The idea of worldview has come in for criticism. One critique is the overly intellectualized approach to worldview. Sire has recognized this, as noted above and newer editions recognize the affective and volitional aspects of worldview. Worldview has also been criticized for its polemical use in arguing for “the Christian worldview,” sometimes very narrowly defined. Sire’s Christian theism has a breadth to it lacking in some treatments, but there is no avoiding the fact that this text argues for the Christian faith over other worldviews. Jim Sire spent a good part of his life lecturing as a Christian apologist, and unapologetically so. He did not think contradictory things could all be true and elsewhere argued that one should only believe what one is convinced is true (Why Believe Anything at All?). What one finds here though is someone who loves ideas, even those he would disagree with, tries to understand others on their own terms, and represent them as they would themselves.

This is a work that respects its readers, candid not only about its intentions but its shortcomings. Sire admits his framework doesn’t easily fit Eastern thought. Worldviews are a means of understanding others, not pigeonholing them and dismissing them with a facile apologetic argument. He acknowledges recent challenges and the things he is still grappling with as well as the things of which he is convinced. This is a book that continued to grow through succeeding editions, reflecting an author who also was always learning, always growing. His last email to me was about questions related to new content in this book.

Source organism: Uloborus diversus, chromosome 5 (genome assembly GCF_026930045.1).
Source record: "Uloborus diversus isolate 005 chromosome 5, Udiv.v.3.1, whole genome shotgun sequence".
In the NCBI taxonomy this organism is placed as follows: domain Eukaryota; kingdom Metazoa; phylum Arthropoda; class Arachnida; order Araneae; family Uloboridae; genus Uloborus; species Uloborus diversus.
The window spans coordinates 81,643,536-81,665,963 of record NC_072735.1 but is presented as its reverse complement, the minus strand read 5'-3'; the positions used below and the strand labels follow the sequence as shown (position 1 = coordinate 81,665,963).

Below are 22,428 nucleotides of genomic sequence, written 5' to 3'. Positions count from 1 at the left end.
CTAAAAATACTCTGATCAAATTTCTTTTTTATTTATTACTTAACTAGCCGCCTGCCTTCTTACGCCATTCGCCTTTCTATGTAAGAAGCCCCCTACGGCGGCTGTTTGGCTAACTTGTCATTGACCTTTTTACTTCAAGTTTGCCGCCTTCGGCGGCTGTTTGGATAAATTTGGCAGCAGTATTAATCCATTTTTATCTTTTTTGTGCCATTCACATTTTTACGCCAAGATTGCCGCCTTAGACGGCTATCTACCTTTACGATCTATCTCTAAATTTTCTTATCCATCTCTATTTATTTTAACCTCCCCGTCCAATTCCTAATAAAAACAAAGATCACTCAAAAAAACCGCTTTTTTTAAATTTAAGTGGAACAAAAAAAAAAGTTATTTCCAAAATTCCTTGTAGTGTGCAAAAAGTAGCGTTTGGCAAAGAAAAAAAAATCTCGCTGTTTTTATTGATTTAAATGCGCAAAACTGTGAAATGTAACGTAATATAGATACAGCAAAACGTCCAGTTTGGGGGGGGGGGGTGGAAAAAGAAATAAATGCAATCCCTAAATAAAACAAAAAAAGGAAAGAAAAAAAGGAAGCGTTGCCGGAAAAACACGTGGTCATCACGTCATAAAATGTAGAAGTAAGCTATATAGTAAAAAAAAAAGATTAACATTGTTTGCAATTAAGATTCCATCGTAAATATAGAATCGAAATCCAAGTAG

Would that all of us could be like him in this regard! I’m glad InterVarsity Press and Jim Hoover completed and published this work. It is not only a model of engagement but also a tribute to a gifted writer and apologist who did so much to develop the idea of worldview and gave so much encouragement to people who wondered if it was possible to think as well as live Christianly.

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Disclosure of Material Connection: I received a complimentary review copy of this book from the publisher in exchange for an honest review. The opinions I have expressed are my own.

5 thoughts on “Review: The Universe Next Door, Sixth Edition

  1. Bob, I’m so glad you reviewed this book! I too have been shaped by the first (and subsequent) editions of the Universe Next Door, and still recommend it to Christian thinkers and budding apologists. When Dr. Sire was finishing his speaking career, I met him for dinner and he encouraged me to go out there and “do likewise.” I’m proud to follow in his footsteps, though his shoes are much too big to fill.

  2. Having become a Christian in 1960 at IV’s Bear Trap Ranch, Sire’s book was a basic one for IVCF at the time. I think it was titled differently back then, but his writings were always important and helpful to me. I think world views are an important, perhaps the important approach to seeking truth, but his work was always helpful to me. –Phil

  3. Pingback: The Month in Reviews: December 2020 | Bob on Books